NCI Pasta Manufacturing Short Course Attracts Capacity Enrollment

April 16, 2009

NCI Pasta Manufacturing Short Course Attracts Capacity Enrollment

Twenty-four participants from Chile, Colombia, Peru, and United States are attending the Pasta Production and Technology Short Course that runs from April 14 to 16 at Northern Crops Institute (NCI), Fargo, N.D.  Through pilot-scale exercises, the course participants directly apply what they learn in the lectures and laboratory during the pasta extrusion process.

Our pasta course is one of the oldest courses that we offer here at NCI, says John Crabtree, NCI Assistant Director.  It's a natural since Minnesota, Montana, North and South Dakota, the four states that we represent, produce 75-80% of U.S. durum.  Durum is the key ingredient in excellent pasta.  The traditional pasta companies have typically participated in these courses.  Now, we are seeing other food companies that either offer pasta products or are looking at developing new pasta products. The participants come to learn more about the process of making pasta, how other ingredients can be added to pasta, and to look at the new pasta technology.

        U.S. Wheat Associates is sponsoring six participants from Chile, Colombia and Peru.

        Typically in South America, pasta companies have used wheat other than durum for pasta products.  However, several companies are now beginning to use more durum for some of their specialty products, says Crabtree.  One of the participants from Colombia commented that their pasta sales have been very good.  The price for pasta products is very reasonable compared to many food products.  In the U.S., after the low-carb crisis and now with the introduction of whole grains and other ingredients, we have seen a tremendous consumer-driven growth in U.S. pasta sales.

        Lecture topics include durum varieties, quality evaluation, durum milling and semolina quality, wheat quality tests, functional and alternative pasta ingredients, semolina physical and rheological tests, commercial pasta production, impact of protein and starch on pasta quality, state of the industry, pasta die design, pasta drying technology, extrusion equipment, pasta color and cooking evaluation, quality assurance, fresh and frozen pasta technology, causes and solutions of pasta defects, and whole grains update.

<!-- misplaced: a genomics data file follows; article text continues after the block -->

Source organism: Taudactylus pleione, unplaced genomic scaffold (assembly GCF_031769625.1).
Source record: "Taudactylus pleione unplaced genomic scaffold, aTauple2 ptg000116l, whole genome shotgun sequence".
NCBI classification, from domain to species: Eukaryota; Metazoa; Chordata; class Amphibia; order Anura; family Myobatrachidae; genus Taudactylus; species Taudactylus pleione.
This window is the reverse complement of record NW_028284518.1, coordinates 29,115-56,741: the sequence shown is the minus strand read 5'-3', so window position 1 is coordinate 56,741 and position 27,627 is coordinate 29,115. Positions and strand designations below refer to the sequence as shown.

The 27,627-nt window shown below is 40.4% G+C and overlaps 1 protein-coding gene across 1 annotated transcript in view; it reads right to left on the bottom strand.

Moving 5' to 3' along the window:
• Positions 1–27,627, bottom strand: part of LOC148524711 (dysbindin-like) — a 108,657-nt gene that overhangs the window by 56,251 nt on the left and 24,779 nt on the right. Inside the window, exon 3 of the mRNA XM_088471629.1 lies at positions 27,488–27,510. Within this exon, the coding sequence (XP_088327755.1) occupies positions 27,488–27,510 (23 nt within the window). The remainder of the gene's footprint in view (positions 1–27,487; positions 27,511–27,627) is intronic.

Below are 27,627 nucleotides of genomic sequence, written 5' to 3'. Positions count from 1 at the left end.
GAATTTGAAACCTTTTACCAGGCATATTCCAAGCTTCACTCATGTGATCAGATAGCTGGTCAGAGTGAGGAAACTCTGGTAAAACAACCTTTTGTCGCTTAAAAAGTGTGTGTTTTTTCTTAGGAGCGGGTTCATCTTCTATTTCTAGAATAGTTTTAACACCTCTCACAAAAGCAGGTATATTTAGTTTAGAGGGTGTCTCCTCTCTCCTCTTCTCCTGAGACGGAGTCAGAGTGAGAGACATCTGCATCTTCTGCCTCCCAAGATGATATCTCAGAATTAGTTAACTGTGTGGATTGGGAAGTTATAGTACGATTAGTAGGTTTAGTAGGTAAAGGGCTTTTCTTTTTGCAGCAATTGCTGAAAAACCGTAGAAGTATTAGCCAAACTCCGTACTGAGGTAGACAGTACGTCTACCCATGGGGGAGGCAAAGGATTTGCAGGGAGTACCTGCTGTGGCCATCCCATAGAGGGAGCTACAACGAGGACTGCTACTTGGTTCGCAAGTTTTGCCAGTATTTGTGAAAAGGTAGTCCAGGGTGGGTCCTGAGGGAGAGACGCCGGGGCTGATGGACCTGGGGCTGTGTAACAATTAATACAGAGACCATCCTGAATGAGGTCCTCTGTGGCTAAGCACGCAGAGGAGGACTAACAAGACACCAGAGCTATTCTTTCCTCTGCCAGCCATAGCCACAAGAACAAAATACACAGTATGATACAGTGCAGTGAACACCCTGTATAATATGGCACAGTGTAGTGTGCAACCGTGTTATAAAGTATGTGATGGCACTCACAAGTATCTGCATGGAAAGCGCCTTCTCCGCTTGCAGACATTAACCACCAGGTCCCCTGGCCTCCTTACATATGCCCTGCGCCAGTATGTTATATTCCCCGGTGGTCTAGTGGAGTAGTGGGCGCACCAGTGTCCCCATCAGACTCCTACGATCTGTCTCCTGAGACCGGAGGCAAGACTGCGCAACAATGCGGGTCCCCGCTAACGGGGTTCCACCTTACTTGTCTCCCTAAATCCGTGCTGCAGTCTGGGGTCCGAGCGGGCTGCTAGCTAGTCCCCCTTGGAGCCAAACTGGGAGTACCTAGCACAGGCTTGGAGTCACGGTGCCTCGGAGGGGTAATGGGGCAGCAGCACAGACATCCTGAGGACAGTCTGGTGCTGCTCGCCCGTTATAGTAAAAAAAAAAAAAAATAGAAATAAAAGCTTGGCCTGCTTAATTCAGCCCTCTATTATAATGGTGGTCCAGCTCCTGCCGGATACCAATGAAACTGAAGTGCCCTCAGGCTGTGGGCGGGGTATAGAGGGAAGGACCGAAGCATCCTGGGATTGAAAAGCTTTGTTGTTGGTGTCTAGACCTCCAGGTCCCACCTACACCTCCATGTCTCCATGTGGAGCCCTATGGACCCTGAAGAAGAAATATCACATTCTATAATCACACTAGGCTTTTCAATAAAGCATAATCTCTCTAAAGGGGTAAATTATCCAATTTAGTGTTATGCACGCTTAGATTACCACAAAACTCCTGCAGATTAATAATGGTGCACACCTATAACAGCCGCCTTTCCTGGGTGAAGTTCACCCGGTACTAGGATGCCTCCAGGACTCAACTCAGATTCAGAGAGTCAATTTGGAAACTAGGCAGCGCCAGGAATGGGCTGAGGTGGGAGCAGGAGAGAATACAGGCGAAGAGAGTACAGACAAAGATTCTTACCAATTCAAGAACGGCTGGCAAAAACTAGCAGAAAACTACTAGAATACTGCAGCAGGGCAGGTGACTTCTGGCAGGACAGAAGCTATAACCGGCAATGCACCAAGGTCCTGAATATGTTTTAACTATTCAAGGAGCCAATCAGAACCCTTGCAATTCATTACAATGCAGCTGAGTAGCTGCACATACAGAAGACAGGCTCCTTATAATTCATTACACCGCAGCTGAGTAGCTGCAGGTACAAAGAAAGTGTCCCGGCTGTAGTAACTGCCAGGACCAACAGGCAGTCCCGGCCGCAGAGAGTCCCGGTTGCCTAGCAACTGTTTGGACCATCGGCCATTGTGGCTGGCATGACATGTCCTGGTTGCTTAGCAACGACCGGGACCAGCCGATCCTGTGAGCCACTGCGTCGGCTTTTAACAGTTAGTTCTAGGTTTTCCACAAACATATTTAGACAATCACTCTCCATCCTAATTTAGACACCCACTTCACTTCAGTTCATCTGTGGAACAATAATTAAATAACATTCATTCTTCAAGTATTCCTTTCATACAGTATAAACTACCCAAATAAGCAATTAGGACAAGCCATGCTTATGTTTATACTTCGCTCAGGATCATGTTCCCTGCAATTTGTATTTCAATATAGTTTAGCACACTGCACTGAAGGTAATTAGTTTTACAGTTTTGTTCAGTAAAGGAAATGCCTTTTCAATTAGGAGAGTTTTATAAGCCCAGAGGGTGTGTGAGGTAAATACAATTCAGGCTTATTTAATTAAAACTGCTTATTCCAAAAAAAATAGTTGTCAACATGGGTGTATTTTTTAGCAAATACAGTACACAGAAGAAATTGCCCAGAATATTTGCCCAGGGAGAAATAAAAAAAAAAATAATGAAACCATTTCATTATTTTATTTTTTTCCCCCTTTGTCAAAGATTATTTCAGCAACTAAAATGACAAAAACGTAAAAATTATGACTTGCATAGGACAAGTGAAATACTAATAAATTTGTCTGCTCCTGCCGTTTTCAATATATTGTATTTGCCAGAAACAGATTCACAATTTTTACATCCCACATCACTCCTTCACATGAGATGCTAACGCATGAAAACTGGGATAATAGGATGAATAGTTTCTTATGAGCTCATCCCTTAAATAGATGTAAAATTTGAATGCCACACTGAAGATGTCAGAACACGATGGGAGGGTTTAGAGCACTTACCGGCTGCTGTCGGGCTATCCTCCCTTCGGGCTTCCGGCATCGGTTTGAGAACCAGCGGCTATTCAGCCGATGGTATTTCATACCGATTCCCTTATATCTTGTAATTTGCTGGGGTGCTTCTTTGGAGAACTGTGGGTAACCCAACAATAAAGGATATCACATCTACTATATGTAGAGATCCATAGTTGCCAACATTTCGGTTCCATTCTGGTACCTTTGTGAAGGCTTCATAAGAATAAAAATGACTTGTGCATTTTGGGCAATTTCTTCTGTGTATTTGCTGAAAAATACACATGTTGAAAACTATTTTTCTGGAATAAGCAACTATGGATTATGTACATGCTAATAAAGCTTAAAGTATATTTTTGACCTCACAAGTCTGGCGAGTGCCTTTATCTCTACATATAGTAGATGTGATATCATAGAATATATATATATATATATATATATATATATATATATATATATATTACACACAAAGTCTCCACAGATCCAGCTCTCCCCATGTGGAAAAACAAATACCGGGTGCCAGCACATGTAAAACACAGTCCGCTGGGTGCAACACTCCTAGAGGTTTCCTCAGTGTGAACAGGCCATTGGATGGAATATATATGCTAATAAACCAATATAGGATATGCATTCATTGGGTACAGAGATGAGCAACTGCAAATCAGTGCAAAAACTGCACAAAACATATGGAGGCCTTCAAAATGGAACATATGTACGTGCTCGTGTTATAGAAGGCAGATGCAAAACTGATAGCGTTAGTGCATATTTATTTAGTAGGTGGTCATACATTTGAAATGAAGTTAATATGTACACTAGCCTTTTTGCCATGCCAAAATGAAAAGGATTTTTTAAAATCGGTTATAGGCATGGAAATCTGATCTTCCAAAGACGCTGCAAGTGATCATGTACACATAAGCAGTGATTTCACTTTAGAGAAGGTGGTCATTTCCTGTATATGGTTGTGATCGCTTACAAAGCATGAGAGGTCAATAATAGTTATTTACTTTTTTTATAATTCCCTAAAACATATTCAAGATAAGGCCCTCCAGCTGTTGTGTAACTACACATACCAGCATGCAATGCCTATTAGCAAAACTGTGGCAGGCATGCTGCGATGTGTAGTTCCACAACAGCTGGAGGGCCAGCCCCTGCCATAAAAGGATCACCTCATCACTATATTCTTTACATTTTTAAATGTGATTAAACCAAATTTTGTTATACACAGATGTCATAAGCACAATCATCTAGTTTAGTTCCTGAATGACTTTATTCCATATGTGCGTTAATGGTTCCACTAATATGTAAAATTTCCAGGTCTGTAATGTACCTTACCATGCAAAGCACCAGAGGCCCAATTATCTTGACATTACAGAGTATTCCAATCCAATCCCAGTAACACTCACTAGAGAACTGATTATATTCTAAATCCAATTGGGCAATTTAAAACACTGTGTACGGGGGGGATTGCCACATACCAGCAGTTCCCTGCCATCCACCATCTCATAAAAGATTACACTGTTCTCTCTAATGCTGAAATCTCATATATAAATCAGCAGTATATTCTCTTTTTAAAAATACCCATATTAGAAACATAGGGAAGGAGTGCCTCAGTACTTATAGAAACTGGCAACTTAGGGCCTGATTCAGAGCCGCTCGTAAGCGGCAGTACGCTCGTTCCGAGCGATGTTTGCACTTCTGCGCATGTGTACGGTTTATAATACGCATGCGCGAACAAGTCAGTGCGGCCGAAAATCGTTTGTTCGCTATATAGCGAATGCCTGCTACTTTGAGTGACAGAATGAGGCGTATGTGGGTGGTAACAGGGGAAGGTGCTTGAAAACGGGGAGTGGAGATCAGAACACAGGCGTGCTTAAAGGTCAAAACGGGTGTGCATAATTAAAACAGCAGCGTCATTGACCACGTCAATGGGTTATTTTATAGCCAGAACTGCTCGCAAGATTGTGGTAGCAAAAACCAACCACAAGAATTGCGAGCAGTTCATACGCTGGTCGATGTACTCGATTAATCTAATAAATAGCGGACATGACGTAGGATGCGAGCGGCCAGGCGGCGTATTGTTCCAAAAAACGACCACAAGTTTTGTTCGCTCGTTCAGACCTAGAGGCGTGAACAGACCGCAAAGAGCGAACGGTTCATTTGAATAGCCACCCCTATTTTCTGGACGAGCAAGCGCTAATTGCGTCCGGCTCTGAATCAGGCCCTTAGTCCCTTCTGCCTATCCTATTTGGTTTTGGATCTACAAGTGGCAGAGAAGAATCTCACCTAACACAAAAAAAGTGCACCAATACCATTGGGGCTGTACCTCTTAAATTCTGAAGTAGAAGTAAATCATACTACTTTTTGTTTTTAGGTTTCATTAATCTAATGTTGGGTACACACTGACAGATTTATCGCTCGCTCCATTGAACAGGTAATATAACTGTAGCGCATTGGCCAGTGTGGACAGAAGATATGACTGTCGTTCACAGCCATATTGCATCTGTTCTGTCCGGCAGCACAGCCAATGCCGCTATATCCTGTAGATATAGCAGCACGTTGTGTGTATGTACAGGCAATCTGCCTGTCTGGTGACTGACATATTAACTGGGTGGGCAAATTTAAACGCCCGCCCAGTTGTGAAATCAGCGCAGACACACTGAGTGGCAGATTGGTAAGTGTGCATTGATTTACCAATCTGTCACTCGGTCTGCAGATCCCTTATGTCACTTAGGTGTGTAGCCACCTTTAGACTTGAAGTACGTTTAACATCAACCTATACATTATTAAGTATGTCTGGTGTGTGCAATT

The class toured Philadelphia Macaroni Company, Grand Forks, N.D., on Wednesday.

        Course faculty and technicians are: Gabriele Cannata, De Mari Pasta Dies USA; Michael Ehr, Buhler, Inc.; Bruno Giberti, Axor America, Inc.; Radwan Ibrahim, Ph.D., Dakota Growers Pasta Company; Thunyaporn Jeradechachai, NCI Crop Quality Specialist; Frank Manthey, Ph.D., NDSU Professor of Plant Sciences; Rilie Morgan, NCI Processing Specialist; Brian Sorenson, NCI Director; Stan Stancyk, NDSU Dept. of Plant Sciences; Mehmet Tulbek, Ph.D., NCI Technical Director; and Mark Vermylen, A. Zerega's Sons.

        A second pasta short course, Pasta: Raw Materials and Processing Technology, will be offered July 20-24, 2009.

            The 2008 U.S. Durum Quality Report states that last years U.S. northern-grown durum crop boasted very low levels of damaged kernels and high average protein with a slightly higher test weight than the 2007 crop.  USDA/FAS reports the five largest importers of U.S. durum in 2008/09 are Italy, Nigeria, Algeria, Costa Rica, and Venezuela.     

            Northern Crops Institute supports regional agriculture and value-added processing by conducting educational and technical programs that expand and maintain domestic and international markets for northern-grown crops.                                                    

Pasta Production and Technology Short Course

April 14-16, 2009